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Our two main papers ask you to do additional research on an area of interest, with each extending a concept and/or theory learned in the first and second half of the semester, respectively. For Paper One, select one of the main theories or key concepts discussed from Classical Rhetoric through class coverage of nonhuman rhetorics. For example, if you are interested in Kenneth Burke, focus on a concept like identification or the pentad. This assignment, like the second paper, tasks you with expanding your knowledge of the theory/ concept selected, and adding to that knowledge, or to the insights offered by the theory/concept, by applying its research findings or focal points to a concrete, socially relevant, (relatively) current example. We can workshop ideas in class. Overall, answer: How has a theory/concept been applied, extended, or reconsidered, and what is beneficial for this line of thinking to public life?
This essay must research at least three outside scholarly readings that define or extend the use of your theory/concept. For instance, to stick with the example of the pentad, you might read Burke’s original discussion in Grammar of Motives and then seek out two scholarly, peer reviewed articles that utilize the pentad. (Your textbook names one classic example, “Hunting and Heritage on Trial;” see p. 189); alternatively, you could draw from three scholarly applications of pentad and rely on the textbook to offer an overview of the concept. If you instead focus on Burke and identification, just make sure that you still find three outside sources, or three sources not assigned for class. In that scenario, your paper might have five citations: Borchers and Hundley; Hess; and the three sources you researched and engaged.
Essays should be 1500–2000 words in the body of the essay, which will end up being about 5–6 pages. Also, and not a part of the word count, include a reference or works cited page at the end. Use proper in-text citations (quotations, author names, page numbers, etc.), and format using Times New Roman, 12-point font, double-spaced, one-inch margins. Cover the following:
An introduction that explains the value of your focus and outlines the rest of the essay;
A summary of the key components of your theory or features of your concept (you may draw from class readings or your researched sources);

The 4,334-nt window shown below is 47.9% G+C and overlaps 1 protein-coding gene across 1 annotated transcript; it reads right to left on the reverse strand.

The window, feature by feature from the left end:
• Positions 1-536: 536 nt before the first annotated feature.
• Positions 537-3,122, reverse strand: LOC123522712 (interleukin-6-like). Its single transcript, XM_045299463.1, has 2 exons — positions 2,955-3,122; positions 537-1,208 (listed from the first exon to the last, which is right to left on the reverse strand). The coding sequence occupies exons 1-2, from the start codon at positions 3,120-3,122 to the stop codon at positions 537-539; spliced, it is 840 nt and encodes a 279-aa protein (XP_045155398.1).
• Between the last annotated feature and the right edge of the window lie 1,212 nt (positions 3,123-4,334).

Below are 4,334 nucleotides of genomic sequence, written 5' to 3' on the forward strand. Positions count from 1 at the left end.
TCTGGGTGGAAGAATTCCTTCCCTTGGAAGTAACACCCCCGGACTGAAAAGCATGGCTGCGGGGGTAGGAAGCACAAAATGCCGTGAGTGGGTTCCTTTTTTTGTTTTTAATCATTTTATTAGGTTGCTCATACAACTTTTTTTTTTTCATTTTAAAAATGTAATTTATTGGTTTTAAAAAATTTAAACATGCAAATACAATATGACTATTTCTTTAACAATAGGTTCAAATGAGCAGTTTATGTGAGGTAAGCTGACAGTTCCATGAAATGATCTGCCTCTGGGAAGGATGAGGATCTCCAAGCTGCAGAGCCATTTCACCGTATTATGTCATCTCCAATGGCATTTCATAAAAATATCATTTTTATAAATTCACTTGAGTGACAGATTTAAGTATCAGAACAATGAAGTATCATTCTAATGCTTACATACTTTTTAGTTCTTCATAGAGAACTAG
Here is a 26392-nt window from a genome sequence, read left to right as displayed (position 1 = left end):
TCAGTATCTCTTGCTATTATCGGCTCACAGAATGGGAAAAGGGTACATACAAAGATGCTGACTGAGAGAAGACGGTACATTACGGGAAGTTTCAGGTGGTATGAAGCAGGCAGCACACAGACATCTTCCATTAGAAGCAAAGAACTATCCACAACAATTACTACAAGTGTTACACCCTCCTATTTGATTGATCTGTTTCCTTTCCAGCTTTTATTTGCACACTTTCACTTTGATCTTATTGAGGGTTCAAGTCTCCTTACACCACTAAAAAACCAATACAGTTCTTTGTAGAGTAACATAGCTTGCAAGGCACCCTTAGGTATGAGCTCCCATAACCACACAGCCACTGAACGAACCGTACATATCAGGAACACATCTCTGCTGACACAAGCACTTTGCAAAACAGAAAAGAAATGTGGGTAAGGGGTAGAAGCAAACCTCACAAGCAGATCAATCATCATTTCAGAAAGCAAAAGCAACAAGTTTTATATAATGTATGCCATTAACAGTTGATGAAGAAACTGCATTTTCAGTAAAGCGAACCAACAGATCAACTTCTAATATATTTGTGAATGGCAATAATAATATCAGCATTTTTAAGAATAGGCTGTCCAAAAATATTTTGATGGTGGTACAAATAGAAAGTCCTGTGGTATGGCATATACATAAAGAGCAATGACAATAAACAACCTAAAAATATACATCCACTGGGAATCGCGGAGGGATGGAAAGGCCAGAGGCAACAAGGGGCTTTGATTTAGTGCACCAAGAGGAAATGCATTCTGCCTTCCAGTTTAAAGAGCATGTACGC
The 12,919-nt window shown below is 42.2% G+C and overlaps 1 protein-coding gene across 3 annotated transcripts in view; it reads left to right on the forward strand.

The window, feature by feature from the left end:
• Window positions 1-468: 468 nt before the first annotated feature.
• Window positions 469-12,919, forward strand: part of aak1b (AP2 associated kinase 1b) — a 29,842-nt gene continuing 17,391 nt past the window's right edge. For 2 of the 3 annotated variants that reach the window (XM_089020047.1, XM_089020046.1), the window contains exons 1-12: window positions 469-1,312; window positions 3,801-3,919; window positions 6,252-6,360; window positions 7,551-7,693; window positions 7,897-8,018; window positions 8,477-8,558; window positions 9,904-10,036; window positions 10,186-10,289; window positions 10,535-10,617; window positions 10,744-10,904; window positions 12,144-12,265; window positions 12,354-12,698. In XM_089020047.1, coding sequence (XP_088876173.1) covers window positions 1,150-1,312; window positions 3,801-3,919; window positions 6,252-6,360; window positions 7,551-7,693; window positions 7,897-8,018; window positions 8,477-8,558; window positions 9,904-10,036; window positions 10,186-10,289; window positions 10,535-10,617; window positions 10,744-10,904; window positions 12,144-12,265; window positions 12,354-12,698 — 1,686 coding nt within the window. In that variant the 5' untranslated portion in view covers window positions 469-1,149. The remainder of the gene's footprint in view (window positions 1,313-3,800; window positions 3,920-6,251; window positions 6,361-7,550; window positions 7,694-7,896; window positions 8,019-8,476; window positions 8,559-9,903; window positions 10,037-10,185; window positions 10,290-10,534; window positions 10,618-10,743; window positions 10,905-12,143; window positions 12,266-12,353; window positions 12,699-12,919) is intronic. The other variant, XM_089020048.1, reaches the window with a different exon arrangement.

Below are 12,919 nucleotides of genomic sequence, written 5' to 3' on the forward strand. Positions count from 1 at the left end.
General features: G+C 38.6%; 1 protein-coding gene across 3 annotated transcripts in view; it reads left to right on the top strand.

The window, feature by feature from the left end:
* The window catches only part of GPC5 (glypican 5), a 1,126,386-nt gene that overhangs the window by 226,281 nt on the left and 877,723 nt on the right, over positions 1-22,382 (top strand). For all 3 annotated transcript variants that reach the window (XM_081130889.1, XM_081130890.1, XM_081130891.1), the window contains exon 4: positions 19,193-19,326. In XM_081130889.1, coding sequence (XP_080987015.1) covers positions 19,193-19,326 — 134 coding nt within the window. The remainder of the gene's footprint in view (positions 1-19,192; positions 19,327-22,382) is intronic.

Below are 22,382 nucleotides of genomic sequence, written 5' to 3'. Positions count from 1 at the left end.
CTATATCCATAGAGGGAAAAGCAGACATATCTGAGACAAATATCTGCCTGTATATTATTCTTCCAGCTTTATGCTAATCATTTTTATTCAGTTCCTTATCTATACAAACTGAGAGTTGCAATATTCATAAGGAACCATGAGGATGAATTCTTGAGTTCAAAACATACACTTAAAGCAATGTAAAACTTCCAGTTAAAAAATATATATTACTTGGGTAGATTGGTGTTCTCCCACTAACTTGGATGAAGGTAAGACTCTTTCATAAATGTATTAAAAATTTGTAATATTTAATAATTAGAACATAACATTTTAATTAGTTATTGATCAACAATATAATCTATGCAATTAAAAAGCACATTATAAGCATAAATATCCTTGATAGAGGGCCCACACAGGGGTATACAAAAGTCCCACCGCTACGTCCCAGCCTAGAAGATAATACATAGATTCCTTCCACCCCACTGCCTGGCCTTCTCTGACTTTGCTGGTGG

A summary of your researched articles, with a clear explanation as to how, in concrete terms, these sources extend (and/or challenge) understandings of your theory/concept;
A summary of your applied example, with a detailed breakdown of how the evolution of the theory/concept helps one make sense of the example (or perhaps hinders understanding); and
A conclusion that summarizes the main points and offers the reader suggestions for how these insights might be further applied, or what additional research might offer our understandings of rhetoric and public life.
You may draw upon primary sources (e.g., Scott’s 1967 article on rhetoric as epistemic) and/or scholarly applications (e.g., finding articles that have extended and contested Scott’s arguments). Make sure any of these sources are in the rhetoric discipline, or written by rhetorical scholars. It will also serve you best to find articles that discuss that theory/concept in-depth. The depth of your three sources will aid your ability to write a 5–6-page paper and, as such, depth (and potential difficulty) should be approached as an asset. Feel free to check in with Dr. Cozen for early feedback regarding the quality and usefulness of sources you are finding.
On Gathering Sources: Going to Communication & Mass Media Complete (see communication database:, and searching the keywords “[theory or concept]” and “rhetoric,” is a good start for articles. (Use the filter for “peer reviewed” to ensure you receive academic or scholarly articles.) It may also help you to specify the name of the original theorist (e.g., Burke and terministic screens). As you search for sources, see what you find and consider how you can further narrow or expand your focus. You will be able to find many sources through Fresno State portals: either in the library or through library catalogues. You do not need to purchase any materials. If an article or book is not housed here, you can order them through interlibrary loan. Start this process early enough so that the orders come in on time.

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